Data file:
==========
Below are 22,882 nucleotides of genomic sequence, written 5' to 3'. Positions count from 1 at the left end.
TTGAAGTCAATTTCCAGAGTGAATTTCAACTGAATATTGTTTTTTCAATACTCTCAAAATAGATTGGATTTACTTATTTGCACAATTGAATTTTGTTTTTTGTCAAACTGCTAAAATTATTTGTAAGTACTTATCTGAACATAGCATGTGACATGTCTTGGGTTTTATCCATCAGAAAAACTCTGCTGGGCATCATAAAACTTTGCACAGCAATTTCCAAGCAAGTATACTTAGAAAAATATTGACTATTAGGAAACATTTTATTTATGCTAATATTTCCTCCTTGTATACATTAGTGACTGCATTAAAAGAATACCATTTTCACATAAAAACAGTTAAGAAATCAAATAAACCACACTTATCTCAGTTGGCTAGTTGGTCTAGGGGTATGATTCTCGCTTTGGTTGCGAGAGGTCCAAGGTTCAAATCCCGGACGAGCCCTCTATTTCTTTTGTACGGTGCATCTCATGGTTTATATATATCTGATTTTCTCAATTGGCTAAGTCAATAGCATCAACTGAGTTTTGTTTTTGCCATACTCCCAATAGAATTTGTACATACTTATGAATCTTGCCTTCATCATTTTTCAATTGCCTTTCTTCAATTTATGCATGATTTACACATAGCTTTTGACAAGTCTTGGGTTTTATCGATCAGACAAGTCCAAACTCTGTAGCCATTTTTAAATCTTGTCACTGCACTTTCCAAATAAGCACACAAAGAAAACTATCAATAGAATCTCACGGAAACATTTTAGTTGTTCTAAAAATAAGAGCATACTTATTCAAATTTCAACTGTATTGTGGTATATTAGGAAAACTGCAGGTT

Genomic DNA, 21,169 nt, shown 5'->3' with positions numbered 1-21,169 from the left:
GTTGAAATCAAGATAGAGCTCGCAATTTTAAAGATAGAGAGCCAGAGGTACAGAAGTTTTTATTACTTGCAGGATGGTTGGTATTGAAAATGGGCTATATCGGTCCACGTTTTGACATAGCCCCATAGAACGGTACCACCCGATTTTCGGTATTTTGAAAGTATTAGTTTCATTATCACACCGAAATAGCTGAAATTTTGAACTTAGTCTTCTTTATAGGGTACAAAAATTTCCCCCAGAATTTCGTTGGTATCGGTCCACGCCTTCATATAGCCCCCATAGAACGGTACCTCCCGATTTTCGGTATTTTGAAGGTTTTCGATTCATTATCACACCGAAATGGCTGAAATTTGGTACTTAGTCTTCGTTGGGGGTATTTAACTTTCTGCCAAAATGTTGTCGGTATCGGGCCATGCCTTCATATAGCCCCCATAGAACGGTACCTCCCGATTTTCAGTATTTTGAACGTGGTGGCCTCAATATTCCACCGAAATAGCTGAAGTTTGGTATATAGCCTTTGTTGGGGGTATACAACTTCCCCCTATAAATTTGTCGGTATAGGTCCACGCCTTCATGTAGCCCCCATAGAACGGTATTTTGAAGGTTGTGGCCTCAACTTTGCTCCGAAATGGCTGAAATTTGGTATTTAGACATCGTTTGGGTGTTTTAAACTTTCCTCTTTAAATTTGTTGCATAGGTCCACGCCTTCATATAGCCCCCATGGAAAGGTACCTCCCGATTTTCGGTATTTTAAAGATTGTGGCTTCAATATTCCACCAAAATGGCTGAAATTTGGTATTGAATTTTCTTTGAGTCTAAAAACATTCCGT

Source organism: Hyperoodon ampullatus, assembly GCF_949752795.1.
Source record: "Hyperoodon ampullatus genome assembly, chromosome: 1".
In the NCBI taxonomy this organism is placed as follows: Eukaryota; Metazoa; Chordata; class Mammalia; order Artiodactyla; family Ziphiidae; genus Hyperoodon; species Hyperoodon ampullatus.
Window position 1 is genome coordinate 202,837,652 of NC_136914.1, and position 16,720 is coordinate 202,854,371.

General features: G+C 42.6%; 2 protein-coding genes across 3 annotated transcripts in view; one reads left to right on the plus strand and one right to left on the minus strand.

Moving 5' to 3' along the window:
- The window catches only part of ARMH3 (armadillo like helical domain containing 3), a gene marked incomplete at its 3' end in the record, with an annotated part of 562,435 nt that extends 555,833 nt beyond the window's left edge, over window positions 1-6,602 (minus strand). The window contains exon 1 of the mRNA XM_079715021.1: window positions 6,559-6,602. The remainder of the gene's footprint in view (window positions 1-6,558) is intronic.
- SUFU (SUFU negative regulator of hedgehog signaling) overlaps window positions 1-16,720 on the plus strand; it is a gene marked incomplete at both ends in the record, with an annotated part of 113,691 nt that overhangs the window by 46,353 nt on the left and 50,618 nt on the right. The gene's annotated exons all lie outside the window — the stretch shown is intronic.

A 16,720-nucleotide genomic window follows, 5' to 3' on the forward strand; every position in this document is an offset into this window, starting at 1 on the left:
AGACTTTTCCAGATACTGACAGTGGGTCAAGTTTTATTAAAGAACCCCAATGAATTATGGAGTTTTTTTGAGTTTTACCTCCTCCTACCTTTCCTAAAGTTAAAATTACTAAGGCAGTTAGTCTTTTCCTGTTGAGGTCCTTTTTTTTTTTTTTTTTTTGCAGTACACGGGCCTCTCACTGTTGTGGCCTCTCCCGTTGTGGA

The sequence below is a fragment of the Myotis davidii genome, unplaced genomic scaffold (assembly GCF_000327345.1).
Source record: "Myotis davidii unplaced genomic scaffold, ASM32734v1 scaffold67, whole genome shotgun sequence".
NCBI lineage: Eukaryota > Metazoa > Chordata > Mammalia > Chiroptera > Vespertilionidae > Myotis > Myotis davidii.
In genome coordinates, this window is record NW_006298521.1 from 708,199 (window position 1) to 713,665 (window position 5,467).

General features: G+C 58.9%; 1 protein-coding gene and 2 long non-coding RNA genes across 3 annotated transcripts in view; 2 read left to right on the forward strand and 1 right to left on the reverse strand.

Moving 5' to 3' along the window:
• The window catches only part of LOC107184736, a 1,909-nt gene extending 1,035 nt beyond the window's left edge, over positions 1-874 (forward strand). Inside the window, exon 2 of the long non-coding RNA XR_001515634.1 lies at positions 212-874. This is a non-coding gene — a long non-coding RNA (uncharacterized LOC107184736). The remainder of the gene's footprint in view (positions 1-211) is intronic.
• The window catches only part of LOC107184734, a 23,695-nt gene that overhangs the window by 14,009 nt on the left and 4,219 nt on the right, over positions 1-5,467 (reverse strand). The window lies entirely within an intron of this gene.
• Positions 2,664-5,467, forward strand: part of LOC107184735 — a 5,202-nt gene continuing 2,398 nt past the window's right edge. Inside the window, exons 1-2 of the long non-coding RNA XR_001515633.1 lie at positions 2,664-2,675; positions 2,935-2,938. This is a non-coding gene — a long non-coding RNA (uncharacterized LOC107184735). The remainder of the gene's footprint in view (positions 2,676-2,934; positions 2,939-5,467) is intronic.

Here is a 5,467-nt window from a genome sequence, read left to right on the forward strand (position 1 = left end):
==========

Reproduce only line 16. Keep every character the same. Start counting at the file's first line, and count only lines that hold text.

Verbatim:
Source record: "Myotis davidii unplaced genomic scaffold, ASM32734v1 scaffold67, whole genome shotgun sequence".